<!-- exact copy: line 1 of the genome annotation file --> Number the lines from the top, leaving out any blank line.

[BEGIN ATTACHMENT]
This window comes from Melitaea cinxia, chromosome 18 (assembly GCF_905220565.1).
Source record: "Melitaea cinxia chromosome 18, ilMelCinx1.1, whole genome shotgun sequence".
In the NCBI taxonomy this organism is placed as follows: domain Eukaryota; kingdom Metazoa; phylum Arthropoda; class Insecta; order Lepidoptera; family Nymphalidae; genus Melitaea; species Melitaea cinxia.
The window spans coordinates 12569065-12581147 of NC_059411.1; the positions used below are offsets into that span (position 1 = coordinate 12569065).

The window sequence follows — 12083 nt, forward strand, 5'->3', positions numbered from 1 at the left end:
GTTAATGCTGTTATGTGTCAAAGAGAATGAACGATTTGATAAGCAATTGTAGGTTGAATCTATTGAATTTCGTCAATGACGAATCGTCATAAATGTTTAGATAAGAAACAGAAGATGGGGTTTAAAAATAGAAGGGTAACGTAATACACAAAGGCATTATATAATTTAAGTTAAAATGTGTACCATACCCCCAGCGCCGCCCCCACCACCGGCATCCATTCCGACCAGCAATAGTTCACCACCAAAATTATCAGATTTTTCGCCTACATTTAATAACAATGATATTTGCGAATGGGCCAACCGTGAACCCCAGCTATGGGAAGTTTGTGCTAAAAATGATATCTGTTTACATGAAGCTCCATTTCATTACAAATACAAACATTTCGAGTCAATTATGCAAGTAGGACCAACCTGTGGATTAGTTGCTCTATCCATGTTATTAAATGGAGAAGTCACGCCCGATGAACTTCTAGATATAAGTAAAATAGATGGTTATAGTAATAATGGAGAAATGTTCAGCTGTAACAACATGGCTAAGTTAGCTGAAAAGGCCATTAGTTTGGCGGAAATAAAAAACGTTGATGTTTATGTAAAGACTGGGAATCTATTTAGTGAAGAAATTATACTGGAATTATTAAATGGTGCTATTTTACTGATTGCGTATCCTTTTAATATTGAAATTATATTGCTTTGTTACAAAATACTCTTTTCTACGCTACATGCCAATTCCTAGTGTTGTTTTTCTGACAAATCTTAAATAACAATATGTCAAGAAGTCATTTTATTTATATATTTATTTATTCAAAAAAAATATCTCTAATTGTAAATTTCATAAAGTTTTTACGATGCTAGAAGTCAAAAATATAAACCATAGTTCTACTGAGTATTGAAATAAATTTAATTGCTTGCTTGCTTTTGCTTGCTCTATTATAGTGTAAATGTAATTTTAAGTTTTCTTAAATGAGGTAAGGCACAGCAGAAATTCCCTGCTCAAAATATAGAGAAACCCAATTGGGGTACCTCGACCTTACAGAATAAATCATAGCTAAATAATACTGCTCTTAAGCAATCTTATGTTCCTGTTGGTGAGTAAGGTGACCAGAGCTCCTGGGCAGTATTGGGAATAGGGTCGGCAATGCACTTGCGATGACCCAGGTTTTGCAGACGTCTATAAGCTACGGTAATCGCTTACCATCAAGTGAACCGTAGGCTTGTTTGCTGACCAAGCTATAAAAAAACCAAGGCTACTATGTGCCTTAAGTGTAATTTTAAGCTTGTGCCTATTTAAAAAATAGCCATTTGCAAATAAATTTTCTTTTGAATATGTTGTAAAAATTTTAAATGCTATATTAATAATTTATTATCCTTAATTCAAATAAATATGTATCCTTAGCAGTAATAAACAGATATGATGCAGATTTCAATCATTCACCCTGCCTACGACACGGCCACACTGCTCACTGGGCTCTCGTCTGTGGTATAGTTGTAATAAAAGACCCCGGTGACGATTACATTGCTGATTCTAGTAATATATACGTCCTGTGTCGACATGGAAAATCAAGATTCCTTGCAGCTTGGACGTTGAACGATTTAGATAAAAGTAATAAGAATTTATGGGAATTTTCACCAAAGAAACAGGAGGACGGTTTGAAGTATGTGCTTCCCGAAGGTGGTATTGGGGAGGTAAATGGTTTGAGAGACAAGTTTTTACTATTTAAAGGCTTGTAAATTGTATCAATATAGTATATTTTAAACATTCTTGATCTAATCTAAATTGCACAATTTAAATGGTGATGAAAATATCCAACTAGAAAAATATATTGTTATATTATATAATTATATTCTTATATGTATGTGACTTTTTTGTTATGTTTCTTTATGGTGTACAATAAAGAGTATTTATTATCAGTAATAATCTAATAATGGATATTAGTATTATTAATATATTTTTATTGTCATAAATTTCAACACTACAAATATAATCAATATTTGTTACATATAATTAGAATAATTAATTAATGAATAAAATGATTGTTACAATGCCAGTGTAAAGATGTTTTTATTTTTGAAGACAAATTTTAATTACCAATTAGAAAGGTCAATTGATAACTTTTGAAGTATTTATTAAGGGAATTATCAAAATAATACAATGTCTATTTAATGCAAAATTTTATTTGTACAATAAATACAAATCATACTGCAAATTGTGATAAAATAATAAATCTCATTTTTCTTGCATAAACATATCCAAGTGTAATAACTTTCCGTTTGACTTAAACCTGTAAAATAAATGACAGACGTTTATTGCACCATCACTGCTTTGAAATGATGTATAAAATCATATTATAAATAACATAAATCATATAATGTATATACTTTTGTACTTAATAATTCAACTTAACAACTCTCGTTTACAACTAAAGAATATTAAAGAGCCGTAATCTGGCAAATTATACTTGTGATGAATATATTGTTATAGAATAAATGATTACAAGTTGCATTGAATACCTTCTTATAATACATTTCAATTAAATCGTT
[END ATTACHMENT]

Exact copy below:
This window comes from Melitaea cinxia, chromosome 18 (assembly GCF_905220565.1).